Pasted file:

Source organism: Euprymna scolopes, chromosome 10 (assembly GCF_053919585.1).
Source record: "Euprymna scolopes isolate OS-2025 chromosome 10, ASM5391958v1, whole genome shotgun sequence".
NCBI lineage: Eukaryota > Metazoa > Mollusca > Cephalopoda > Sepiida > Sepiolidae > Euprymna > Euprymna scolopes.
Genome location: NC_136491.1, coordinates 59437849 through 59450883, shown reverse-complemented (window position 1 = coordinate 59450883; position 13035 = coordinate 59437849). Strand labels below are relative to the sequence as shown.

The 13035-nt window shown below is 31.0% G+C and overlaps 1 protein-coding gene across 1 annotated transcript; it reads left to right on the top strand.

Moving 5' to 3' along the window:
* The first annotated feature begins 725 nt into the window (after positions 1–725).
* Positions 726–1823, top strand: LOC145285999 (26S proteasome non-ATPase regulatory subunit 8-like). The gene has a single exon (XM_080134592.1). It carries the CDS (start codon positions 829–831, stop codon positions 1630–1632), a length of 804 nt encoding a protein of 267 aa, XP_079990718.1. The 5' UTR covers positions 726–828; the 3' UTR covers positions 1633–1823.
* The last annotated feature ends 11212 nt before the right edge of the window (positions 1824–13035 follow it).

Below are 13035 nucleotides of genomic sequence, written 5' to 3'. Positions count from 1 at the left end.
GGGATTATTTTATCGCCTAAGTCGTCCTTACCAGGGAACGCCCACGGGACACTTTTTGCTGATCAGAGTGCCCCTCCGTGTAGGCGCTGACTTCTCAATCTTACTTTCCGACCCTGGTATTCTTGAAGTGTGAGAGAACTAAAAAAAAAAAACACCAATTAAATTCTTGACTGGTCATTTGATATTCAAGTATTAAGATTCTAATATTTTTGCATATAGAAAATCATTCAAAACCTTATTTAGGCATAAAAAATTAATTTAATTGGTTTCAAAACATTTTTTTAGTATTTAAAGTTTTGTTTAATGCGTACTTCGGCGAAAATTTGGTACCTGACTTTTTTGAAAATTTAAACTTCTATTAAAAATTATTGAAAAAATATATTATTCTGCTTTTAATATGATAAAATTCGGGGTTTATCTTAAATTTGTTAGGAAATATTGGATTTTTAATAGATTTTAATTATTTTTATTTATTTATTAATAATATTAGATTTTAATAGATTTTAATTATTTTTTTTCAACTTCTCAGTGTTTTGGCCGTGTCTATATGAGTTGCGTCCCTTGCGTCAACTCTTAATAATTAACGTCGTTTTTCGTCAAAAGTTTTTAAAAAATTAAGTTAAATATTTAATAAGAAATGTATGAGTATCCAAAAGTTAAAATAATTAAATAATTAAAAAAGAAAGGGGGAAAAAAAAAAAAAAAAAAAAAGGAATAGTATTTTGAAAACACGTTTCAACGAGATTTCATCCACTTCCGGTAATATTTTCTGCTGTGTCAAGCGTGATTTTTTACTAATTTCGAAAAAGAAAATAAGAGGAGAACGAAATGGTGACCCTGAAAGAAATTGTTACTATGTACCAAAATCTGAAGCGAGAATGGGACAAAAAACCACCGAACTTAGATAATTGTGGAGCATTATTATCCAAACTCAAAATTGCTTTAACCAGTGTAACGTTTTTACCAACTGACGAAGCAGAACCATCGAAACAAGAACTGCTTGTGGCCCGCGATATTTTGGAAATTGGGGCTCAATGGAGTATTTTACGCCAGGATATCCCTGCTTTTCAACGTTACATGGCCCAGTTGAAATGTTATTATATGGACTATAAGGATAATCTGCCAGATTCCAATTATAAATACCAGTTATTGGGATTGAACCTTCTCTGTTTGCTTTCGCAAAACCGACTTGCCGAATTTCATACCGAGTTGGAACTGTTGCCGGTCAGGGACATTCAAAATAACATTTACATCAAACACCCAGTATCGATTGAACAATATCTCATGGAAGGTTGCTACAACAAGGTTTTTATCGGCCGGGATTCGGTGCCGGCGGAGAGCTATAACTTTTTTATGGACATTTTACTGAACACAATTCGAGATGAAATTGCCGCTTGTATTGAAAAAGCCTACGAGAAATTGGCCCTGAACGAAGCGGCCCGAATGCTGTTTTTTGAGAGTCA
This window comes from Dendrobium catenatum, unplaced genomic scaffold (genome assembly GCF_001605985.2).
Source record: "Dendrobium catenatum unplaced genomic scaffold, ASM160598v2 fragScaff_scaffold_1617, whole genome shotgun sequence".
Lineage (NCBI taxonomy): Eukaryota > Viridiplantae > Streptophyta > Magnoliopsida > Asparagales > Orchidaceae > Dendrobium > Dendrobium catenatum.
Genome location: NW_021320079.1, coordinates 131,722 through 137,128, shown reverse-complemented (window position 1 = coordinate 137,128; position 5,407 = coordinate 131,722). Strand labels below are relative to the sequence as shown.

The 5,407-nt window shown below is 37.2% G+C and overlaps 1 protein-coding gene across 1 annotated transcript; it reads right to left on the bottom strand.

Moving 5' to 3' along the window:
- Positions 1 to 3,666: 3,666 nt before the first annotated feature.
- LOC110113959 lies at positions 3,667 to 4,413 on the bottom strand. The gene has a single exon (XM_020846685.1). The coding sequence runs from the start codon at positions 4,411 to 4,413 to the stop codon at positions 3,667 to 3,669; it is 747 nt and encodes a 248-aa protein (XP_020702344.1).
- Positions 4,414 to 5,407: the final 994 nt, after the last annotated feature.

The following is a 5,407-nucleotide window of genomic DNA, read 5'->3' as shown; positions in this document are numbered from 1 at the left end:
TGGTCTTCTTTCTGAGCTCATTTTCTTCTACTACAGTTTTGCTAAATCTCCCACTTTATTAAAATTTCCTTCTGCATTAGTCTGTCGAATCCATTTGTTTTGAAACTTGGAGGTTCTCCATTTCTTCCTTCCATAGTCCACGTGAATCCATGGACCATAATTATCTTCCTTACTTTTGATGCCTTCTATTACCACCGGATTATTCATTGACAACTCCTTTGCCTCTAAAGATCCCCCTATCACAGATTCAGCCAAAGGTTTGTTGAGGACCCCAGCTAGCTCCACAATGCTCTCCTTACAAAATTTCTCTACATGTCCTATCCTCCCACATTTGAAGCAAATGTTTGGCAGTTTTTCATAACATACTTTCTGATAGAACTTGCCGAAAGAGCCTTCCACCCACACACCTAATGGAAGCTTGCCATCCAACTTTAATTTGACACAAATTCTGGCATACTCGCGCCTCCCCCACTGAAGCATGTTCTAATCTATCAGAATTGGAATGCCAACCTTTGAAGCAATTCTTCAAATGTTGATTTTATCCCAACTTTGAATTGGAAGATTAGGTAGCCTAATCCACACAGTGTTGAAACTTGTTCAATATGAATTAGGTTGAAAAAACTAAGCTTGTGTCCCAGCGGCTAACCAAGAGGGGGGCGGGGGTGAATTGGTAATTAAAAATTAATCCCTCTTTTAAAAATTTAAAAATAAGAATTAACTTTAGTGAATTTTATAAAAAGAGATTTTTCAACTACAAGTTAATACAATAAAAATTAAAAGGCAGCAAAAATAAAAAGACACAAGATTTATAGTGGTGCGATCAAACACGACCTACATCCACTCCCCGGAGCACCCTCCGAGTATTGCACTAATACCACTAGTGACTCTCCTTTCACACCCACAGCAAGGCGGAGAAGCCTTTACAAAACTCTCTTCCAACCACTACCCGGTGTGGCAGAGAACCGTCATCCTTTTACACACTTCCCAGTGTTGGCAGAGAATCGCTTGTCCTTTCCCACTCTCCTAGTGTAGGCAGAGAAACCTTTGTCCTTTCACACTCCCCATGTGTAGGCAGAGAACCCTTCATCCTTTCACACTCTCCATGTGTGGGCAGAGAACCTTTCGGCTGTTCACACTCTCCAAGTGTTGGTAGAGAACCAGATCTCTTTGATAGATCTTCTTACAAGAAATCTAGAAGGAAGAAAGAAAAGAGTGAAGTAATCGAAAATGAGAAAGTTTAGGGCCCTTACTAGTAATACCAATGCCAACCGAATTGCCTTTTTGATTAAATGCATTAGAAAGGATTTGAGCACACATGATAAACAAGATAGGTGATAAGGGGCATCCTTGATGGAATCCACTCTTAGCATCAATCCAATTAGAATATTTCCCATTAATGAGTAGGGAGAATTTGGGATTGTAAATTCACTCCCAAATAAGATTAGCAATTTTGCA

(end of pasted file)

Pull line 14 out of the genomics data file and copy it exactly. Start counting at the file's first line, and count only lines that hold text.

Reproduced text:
Lineage (NCBI taxonomy): Eukaryota > Viridiplantae > Streptophyta > Magnoliopsida > Asparagales > Orchidaceae > Dendrobium > Dendrobium catenatum.